A completedescription should include: the production,
transmission, and receptionstages.
Themost convenient and brief descriptivetechniquecontinues
to rely on articulatory criteria(consonantsconsonants) or on auditory
judgements(vowelsvowels), or on acombination of both.
Thiscategory of soundsisnormally madewith:
◦ avoiced egressiveairstream
◦ without any closureor narrowing;
◦ theescapeof theair ischaracteristically accomplished in an unimpeded
way over themiddlelineof thetongue.
Movableorgansmainly responsiblefor shaping
- Soft palate
A description of vowel-like sounds must, therefore,
The position of the soft palate (raised)
The kind of aperture formed by the lips (degrees of
spreading or rounding)
The part of the tongue which is raised highest
The degree of raising
(confirmed by X-ray photography)
Devised by Daniel Jones
Know as the Cardinal Vowel system
The complete series includes 16 cardinal vowel values
Quite a useful scale:
(1) the vowel qualities are unrelated to particular values in
language, though they may occur in various languages;
(2) the set is recorded –constant reference to a standard, invariable
Listen to Daniel Jones saying the cardinal vowels here:
Although precise descriptions of vowels are better done auditorily, nevertheless it is
convenient to have available a rough scheme of articulatory classification.
Such a scheme is represented by the vowel diagram on the chart of the IPA.
In the case of consonantal articulations, a description must
provide answers to the following questions:
Is the airstream set in motion by the lungs or by some other means? (pulmonic or
Is the airstream forced outwards or sucked inwards? (egressive or ingressive)
Do the vocal folds vibrate or not? (voiced or voiceless)
Is the soft palate raised, directing the airstream wholly through the mouth, or lowered,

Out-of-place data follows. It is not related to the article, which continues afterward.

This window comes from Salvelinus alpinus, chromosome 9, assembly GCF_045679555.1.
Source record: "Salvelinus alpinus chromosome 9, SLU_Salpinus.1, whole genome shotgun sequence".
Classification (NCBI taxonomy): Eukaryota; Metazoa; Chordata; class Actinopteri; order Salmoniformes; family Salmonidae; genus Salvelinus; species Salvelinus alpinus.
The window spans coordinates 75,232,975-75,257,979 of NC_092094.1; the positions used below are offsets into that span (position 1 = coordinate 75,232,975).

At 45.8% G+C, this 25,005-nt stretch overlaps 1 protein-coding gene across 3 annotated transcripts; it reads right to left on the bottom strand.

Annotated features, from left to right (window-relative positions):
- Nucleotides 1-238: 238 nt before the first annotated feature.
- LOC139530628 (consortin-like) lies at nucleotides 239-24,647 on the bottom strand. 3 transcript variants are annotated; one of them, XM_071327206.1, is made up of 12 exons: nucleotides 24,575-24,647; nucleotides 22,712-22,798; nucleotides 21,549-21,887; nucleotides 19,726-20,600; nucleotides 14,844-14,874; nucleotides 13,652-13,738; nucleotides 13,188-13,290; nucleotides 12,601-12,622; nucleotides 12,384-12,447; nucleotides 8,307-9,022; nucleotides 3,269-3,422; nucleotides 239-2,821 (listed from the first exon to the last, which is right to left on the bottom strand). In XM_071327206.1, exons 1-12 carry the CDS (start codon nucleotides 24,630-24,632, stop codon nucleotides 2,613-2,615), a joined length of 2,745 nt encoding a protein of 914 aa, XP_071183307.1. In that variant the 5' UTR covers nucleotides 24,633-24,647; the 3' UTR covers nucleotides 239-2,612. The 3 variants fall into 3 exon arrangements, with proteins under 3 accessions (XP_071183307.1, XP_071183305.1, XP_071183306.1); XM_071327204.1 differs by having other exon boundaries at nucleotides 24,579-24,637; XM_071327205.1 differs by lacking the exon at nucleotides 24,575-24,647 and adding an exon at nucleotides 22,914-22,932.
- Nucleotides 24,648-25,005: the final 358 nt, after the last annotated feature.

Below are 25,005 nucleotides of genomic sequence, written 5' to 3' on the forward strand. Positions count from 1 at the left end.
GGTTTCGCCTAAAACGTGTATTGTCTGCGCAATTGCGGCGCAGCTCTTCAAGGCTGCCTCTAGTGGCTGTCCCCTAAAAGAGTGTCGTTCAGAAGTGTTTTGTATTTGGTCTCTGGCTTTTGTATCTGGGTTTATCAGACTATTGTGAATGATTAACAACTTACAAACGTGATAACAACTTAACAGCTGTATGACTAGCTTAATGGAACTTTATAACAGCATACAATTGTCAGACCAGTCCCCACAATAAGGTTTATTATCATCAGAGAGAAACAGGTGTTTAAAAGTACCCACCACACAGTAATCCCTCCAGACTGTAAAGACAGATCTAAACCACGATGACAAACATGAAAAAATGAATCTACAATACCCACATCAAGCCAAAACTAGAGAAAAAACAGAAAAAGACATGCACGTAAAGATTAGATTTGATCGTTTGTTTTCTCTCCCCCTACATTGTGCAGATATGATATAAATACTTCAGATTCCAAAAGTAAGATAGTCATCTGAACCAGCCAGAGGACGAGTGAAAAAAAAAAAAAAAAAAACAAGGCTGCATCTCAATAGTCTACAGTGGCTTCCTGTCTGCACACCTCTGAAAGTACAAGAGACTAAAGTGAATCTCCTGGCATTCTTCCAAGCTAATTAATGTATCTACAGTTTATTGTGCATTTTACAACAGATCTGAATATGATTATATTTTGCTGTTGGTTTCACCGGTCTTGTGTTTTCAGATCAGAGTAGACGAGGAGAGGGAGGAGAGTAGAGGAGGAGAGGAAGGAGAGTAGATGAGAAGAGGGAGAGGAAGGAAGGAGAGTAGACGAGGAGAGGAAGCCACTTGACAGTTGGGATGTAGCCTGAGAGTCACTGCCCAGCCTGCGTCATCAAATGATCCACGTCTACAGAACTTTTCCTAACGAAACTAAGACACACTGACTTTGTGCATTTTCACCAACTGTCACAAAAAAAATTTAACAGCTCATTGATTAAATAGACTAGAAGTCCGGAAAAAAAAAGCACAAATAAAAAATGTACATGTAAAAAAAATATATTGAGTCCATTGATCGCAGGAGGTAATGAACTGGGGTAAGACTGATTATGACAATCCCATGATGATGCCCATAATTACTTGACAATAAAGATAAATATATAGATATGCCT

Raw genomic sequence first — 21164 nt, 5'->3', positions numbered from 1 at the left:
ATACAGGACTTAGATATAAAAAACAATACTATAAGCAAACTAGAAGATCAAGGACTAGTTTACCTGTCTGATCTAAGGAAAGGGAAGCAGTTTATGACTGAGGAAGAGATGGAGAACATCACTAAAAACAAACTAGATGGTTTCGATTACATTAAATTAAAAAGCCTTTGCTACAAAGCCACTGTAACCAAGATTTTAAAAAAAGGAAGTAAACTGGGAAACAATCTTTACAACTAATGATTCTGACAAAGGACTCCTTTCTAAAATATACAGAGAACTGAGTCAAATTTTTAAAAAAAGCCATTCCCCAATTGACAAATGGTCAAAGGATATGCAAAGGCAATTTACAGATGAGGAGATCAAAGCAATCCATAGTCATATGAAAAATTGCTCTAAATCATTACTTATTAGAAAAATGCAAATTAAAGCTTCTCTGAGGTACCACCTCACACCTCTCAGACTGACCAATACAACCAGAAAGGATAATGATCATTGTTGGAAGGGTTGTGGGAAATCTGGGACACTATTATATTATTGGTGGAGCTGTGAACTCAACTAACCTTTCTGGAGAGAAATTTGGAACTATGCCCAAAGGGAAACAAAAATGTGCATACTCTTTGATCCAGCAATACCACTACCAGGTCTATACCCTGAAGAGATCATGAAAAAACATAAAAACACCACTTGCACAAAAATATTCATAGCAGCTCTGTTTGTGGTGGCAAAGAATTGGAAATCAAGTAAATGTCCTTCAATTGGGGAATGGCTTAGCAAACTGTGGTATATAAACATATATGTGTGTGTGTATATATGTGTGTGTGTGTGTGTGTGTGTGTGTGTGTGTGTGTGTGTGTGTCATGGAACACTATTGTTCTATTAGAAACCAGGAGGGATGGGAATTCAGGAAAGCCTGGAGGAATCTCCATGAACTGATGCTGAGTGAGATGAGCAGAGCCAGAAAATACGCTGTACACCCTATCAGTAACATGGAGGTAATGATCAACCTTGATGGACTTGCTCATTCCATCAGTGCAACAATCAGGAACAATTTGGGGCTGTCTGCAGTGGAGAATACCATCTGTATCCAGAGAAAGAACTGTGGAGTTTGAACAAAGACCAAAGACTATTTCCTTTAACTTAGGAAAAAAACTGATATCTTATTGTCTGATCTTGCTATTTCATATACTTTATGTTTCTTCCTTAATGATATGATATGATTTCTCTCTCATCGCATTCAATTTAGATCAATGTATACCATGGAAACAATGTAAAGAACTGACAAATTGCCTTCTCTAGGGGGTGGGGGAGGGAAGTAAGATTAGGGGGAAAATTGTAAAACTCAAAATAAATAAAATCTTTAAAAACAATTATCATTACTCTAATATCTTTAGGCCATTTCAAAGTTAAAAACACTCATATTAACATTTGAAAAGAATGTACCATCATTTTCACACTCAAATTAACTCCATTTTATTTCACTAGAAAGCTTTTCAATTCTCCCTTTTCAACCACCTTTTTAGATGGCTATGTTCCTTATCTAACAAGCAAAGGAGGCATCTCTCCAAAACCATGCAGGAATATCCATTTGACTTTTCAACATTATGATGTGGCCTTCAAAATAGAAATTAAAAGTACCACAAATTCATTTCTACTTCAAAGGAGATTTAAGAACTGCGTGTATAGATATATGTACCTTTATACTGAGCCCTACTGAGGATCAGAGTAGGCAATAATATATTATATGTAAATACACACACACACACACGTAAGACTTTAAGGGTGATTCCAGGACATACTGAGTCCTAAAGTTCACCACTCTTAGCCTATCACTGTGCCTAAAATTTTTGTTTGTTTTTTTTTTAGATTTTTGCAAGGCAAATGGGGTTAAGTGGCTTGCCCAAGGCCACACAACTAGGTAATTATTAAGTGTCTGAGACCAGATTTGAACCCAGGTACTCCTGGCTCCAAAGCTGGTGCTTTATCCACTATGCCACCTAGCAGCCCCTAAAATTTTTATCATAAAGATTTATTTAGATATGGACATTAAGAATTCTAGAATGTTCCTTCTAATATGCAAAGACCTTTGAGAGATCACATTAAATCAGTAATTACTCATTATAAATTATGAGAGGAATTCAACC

allowing the passage of air through the nose? (oral, or nasal or nasalized)
At what point or points and between what organs does closure or narrowing take
place? (place of articulation)
What is the type of closure or narrowing at the point of articulation? (manner of
EXAMPLE: / /
In the case of this sound, occurring medially in the word easy, the
following answers would be given:
(5) tongue blade – alveolar ridge
These answers provide a concise phonetic label for the sound.
EGRESSIVE PULMONIC CONSONANTS
Most speech sounds are made with egressive lung
(as we are breathing out) .
Virtually all English sounds are so made.
At any place of articulation, a consonantal
articulation may involve the vibration of the vocal
folds, i.e. may be voiced or voiceless.
PLACE OF ARTICULATION
The chief points of articulation for English consonants are the
BILABIAL: the two lips are the primary articulators, e.g.:
/ , , /
LABIODENTAL: the lower lip articulates with the upper teeth, e.g. / , /
DENTAL: the tongue tip and rims articulate with the upper teeth, e.g. / , /
ALVEOLAR: the blade, or tip and blade, of the tongue articulates with the alveolar ridge,
e.g. / , , , , /
POST-ALVEOLAR: the tip of the tongue articulates with the rear part of the alveolar
ridge, e.g. / /